I, Rigoberta Menchu opens with a thorough, textured account of the traditions that surround the process of giving birth in Rigoberta’s culture. Throughout the book, Rigoberta repeatedly returns to explanations and descriptions of traditions surrounding other aspects of Quiche Indian life, including marriage, death, and the harvesting of the maize. Both Rigoberta and Burgos-Debray assert that keeping traditions alive is a way of preserving the Indian community and fighting against the Guatemalan dictatorship that threatens it. Modern elements that pull people away from tradition contrast with the traditions that make the work compelling. This contrast creates a tension that mirrors the tension Rigoberta feels as she steps outside the standard role of an Indian woman. The impact of Candelaria choosing to dress as a ladino, for example, or Rigoberta deciding not to have children are heightened because such occurrences are placed against Rigoberta’s emphasis on the way things have always been done.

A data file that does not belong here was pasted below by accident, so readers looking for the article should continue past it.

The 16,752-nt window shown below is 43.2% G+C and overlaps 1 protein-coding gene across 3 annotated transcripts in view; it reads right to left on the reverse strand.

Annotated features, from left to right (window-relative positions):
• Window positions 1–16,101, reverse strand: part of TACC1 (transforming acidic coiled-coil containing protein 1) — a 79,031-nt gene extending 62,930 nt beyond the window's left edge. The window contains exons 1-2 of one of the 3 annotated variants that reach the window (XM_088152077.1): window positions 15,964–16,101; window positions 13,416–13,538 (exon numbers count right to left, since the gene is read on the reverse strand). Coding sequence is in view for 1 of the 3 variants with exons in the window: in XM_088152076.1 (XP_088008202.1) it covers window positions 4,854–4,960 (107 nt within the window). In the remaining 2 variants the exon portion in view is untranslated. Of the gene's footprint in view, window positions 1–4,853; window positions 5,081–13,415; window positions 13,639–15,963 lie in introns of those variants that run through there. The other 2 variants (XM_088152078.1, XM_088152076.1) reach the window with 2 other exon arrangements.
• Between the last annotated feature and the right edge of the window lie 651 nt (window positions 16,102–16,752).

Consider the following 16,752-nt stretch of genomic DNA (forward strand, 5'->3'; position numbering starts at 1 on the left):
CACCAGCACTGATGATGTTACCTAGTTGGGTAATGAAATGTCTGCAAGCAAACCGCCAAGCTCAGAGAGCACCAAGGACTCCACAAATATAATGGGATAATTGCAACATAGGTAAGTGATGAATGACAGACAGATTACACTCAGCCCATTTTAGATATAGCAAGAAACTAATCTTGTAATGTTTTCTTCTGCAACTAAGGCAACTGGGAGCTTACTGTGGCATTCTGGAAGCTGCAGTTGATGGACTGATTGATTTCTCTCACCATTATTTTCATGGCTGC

Early in Rigoberta’s story, her definition of community includes only those with whom she lives in the Altiplano. As her community is persecuted along with other Indian groups, Rigoberta’s sense of community broadens to include all of the Guatemalan Indians. Later, as her community is virtually destroyed and she goes into exile, she must again redefine community to stand for all those with whom she works to liberate her people. In Rigoberta’s imagination and through storytelling, however, she keeps the idea of her community on the Altiplano alive.
The text of I, Rigoberta Menchu originated from an extended storytelling session in which Rigoberta told her experiences to Burgos-Debray, and Rigoberta continuously breaks the action to insert more stories of her past. Storytelling informs the very structure of the book, but it also is an important part of how characters in the work interact with one another. When the Old Woman meets Rigoberta and the community after killing the soldier, she joyously tells a story about it. During marriage ceremonies, Indian elders tell stories of their past. Stories distill the many chaotic elements of the strife between Guatemalans and Indians, allowing Rigoberta to draw readers in and make them care about what she has been through.
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